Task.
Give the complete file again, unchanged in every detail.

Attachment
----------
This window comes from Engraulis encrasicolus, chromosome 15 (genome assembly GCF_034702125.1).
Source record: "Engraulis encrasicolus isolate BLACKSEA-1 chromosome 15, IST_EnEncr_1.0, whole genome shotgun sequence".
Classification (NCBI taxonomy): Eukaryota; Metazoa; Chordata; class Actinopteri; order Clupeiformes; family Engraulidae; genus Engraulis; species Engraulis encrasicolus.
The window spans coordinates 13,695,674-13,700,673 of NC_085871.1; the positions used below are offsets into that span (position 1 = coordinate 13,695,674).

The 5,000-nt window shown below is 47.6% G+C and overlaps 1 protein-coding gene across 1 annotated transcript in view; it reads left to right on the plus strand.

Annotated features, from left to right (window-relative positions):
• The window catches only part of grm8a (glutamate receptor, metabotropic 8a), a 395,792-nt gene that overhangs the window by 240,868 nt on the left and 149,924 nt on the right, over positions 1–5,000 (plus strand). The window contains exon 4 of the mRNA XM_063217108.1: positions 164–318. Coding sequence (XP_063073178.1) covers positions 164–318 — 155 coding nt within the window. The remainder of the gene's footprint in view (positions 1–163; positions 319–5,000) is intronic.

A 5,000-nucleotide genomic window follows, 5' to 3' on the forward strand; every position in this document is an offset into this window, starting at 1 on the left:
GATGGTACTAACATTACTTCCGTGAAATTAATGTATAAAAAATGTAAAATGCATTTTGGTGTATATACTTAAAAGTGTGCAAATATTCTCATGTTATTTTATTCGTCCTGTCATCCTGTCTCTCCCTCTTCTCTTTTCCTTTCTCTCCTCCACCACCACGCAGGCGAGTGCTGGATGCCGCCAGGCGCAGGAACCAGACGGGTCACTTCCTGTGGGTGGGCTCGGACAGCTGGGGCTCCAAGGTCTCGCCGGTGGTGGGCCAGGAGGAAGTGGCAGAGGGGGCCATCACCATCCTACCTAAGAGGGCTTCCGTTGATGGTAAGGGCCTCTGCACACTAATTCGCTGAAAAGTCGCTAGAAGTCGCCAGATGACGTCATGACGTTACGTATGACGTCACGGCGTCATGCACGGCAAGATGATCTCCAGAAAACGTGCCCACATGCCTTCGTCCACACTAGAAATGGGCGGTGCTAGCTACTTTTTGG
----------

This window comes from Engraulis encrasicolus, chromosome 15 (genome assembly GCF_034702125.1).
Source record: "Engraulis encrasicolus isolate BLACKSEA-1 chromosome 15, IST_EnEncr_1.0, whole genome shotgun sequence".
Classification (NCBI taxonomy): Eukaryota; Metazoa; Chordata; class Actinopteri; order Clupeiformes; family Engraulidae; genus Engraulis; species Engraulis encrasicolus.
The window spans coordinates 13,695,674-13,700,673 of NC_085871.1; the positions used below are offsets into that span (position 1 = coordinate 13,695,674).

The 5,000-nt window shown below is 47.6% G+C and overlaps 1 protein-coding gene across 1 annotated transcript in view; it reads left to right on the plus strand.

Annotated features, from left to right (window-relative positions):
• The window catches only part of grm8a (glutamate receptor, metabotropic 8a), a 395,792-nt gene that overhangs the window by 240,868 nt on the left and 149,924 nt on the right, over positions 1–5,000 (plus strand). The window contains exon 4 of the mRNA XM_063217108.1: positions 164–318. Coding sequence (XP_063073178.1) covers positions 164–318 — 155 coding nt within the window. The remainder of the gene's footprint in view (positions 1–163; positions 319–5,000) is intronic.

A 5,000-nucleotide genomic window follows, 5' to 3' on the forward strand; every position in this document is an offset into this window, starting at 1 on the left:
GATGGTACTAACATTACTTCCGTGAAATTAATGTATAAAAAATGTAAAATGCATTTTGGTGTATATACTTAAAAGTGTGCAAATATTCTCATGTTATTTTATTCGTCCTGTCATCCTGTCTCTCCCTCTTCTCTTTTCCTTTCTCTCCTCCACCACCACGCAGGCGAGTGCTGGATGCCGCCAGGCGCAGGAACCAGACGGGTCACTTCCTGTGGGTGGGCTCGGACAGCTGGGGCTCCAAGGTCTCGCCGGTGGTGGGCCAGGAGGAAGTGGCAGAGGGGGCCATCACCATCCTACCTAAGAGGGCTTCCGTTGATGGTAAGGGCCTCTGCACACTAATTCGCTGAAAAGTCGCTAGAAGTCGCCAGATGACGTCATGACGTTACGTATGACGTCACGGCGTCATGCACGGCAAGATGATCTCCAGAAAACGTGCCCACATGCCTTCGTCCACACTAGAAATGGGCGGTGCTAGCTACTTTTTGG